which leaves White's pawn structure in ruins.) 8

cxd5

9 e4 Golod,V

Rozentalis,E/European Club Ch. 2000.

 

4

d5

is the main alternative.

4

0-0

What could be more natural than castling? 5 e4 The only logical response. 5

d5

Black needs to hit back at the centre before White gets developed and consolidates

his space advantage. 6 e5 The only natural continuation for White. 6 exd5 8 f4!?

¤fd7 7 cxd5

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Very ambitious White is aiming for a large, powerful centre. See the game Volkov,SVekshenkov,N/Togliatti 2003.

5 d5

A natural Benoni style continuation, although 5 a3 is more in the Saemisch mode.

5

exd5

The more typical approach as seen on this site is for Black to keep things blocked up with

Conceding the bishop for the knight then (particularly doubling

pawns) fits in with the concept of closing the position. '!?' 'Offering a gambit which, in practice, White rarely accepts.'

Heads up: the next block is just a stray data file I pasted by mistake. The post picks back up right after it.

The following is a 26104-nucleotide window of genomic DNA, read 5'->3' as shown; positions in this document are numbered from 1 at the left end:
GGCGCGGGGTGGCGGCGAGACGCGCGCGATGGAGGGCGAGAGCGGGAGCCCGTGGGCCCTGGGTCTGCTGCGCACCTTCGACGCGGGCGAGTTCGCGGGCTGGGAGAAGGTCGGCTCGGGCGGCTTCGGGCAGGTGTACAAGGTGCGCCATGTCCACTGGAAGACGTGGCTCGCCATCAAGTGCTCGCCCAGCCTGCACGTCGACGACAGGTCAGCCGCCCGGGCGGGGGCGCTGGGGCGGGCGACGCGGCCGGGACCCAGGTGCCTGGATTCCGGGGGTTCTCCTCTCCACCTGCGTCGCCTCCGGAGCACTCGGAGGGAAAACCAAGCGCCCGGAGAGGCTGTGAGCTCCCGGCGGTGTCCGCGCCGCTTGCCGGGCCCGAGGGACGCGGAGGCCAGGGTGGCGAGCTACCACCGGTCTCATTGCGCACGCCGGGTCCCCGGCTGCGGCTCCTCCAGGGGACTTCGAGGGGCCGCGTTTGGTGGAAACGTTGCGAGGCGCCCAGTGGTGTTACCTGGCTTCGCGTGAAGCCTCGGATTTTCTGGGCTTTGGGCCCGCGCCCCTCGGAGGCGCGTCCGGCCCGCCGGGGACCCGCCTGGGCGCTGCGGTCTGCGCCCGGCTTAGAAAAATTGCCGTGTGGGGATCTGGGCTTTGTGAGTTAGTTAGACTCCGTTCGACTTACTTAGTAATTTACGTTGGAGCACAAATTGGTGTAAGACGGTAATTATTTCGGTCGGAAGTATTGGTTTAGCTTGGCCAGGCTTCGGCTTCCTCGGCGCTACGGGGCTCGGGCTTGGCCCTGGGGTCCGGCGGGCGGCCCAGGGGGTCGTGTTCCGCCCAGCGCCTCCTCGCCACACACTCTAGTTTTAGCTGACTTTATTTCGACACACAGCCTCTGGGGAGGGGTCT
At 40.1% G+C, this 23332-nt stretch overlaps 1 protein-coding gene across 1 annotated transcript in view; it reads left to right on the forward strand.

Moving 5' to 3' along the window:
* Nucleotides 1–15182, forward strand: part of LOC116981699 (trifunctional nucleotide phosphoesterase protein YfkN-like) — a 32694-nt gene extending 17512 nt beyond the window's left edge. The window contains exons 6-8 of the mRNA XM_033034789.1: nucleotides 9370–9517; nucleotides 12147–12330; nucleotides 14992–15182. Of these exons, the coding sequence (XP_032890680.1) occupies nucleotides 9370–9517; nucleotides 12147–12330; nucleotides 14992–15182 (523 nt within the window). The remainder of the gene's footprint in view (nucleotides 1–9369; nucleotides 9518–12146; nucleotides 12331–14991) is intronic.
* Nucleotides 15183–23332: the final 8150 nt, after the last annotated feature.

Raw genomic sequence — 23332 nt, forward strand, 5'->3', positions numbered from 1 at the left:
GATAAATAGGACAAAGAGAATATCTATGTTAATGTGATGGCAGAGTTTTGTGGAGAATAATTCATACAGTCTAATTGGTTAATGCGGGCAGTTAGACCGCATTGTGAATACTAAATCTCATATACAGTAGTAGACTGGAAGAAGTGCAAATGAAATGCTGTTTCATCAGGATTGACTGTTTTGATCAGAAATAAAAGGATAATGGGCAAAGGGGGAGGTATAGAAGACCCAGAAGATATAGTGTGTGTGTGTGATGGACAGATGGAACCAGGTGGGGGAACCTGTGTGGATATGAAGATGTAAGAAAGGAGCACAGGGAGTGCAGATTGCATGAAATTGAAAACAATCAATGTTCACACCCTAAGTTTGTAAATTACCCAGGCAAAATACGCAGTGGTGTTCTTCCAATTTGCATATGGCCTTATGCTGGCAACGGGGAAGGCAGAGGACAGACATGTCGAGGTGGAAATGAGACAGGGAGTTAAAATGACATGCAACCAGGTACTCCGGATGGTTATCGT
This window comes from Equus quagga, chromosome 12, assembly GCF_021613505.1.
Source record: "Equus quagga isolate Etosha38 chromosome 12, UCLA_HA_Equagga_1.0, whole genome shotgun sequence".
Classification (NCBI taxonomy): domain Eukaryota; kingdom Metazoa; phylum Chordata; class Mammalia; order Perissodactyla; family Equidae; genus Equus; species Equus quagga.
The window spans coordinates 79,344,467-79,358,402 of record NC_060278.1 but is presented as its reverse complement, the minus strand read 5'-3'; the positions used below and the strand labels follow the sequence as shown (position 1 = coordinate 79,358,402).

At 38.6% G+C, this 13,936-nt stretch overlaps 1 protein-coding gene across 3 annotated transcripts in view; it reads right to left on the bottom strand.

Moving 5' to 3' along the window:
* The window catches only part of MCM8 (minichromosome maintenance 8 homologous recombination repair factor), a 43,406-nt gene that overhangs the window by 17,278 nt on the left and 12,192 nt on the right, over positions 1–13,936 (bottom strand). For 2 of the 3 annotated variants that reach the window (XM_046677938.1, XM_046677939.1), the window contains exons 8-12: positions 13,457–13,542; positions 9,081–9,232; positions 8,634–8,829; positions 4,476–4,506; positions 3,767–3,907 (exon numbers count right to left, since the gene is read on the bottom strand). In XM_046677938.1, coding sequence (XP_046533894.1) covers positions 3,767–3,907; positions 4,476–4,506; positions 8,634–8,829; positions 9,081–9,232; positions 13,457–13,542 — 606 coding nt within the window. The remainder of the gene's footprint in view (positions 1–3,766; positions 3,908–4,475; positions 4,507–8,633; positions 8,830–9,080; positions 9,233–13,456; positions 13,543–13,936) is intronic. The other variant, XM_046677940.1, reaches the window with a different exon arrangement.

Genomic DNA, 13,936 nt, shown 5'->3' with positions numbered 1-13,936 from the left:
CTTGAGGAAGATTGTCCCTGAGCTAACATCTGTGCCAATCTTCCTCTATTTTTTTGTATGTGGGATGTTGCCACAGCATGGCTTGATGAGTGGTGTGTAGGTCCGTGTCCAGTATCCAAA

d6

intending

e5.

5

¥xc3+?!

It seems to me that conceding this bishop without provocation simply leaves

Black a tempo down on the old fashioned Saemisch variation (4 a3). 6 bxc3 d6 7 e4 Golod,VMartinovic,S/Bad Wiessee GER 2000.

5

b5!?

Offering a gambit which, in practice, White rarely accepts. 6 e4 (6 dxe6 fxe6 7 cxb5 d5 gives Black a big centre as compensation for the pawn.)

a) The main line runs 6

b)

bxc4

7 ¥xc4 ¤xd5 8 ¥xd5 (8 exd5? £h4+!) 8

6

0-0!?

Volkov,SGershon,A/Halkidiki 2002.

6 cxd5 d6 7 e4 0-0 8 ¤ge2

exd5

9 £xd5 ¤c6

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8

¤h5!?

A logical idea that we have seen successfully employed before. Black frees his queen to go

Sakaev,KVladimirov,E/Tomsk

to h4 and prepares for the centrepressurising RUS 2001.

f5:

NimzoIndian 4 g3 [E20]

Last updated: 14/01/02 by John Emms

1 d4 ¤f6 2 c4 e6 3 ¤c3 ¥b4 4 g3

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c5 4

5 ¤f3 cxd4 6 ¤xd4 0-0

Black has other moves, including 6

Ne4,

but this is the main line.